In the 'Big Brother' society that we live in today, almost every move we make is documented - from the journeys we make using automated travel cards, online bank statements, location details from check-ins on Facebook, buying habits that are archived from online retailers like Amazon, to the types of people we connect with online, determining our personality types.
It's a little mind-blowing to think that interacting on social media, which has very much become a daily ritual for many of us, can influence important social research that shape the way companies target us for particular products.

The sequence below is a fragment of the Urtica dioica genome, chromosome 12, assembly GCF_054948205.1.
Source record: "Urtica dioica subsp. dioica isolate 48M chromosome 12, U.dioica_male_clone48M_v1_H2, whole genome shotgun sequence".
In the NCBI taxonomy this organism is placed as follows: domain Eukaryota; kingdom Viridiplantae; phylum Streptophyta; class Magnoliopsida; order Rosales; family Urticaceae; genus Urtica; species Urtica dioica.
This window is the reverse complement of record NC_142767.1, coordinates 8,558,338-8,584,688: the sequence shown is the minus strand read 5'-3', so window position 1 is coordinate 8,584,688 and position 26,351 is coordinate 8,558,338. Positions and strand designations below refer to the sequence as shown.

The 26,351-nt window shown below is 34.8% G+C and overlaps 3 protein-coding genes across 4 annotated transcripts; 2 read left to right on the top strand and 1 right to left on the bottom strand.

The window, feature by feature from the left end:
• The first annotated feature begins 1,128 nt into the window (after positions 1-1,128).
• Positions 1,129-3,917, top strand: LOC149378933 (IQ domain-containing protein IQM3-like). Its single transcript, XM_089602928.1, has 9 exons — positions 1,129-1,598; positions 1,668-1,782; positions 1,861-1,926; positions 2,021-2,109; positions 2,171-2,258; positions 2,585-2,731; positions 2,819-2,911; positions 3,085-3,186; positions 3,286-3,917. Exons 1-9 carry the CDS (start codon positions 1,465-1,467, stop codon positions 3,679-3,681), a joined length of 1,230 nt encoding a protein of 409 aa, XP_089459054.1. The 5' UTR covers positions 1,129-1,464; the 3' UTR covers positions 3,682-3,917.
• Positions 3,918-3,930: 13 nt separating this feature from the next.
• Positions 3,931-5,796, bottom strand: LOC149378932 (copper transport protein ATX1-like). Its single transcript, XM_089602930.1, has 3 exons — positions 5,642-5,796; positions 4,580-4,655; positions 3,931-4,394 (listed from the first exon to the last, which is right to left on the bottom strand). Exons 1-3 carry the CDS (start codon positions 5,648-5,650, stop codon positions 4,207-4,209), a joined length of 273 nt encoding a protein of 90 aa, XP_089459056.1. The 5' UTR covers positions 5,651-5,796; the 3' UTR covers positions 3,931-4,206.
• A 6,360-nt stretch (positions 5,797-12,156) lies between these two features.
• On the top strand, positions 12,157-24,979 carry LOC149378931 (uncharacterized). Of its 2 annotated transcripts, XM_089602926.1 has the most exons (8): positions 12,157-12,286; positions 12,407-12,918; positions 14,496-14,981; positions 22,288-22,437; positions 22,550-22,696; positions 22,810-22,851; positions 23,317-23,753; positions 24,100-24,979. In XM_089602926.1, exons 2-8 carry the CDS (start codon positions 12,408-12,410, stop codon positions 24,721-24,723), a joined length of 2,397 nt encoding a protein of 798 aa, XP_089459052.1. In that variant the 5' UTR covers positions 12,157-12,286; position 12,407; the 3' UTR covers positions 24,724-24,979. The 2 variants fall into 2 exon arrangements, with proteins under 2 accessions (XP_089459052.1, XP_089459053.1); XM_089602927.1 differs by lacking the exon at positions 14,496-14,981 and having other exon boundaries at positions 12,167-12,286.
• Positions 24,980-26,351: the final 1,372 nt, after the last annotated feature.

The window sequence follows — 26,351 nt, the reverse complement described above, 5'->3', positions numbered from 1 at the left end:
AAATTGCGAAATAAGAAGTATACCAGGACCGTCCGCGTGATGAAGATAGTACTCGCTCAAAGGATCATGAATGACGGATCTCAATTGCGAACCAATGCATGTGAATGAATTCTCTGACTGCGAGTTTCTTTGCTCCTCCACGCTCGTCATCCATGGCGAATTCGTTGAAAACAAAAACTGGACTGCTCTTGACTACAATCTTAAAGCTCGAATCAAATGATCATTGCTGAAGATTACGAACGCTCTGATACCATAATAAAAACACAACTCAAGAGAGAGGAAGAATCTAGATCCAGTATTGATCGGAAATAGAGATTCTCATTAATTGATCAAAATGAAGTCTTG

Are we really that transparent?
We’ve also taken a leaf out of Twitter’s book to improve responses to open-ended questions, by restricting people’s answers to a 140 character ‘tweet’. While asking less to get more may seem counter-intuitive, the approach consistently encourages more people to answer the question and when used in the right context, the restriction forces people to get right to the heart of the matter, giving us clearer insights. In a similar way, we turned to Facebook to generate more spontaneous content on our online communities. Instead of asking people to create discussion forum threads, we have given them a Status Update news feed. This familiar mechanism has hugely increased the amount of user-generated content and conversation.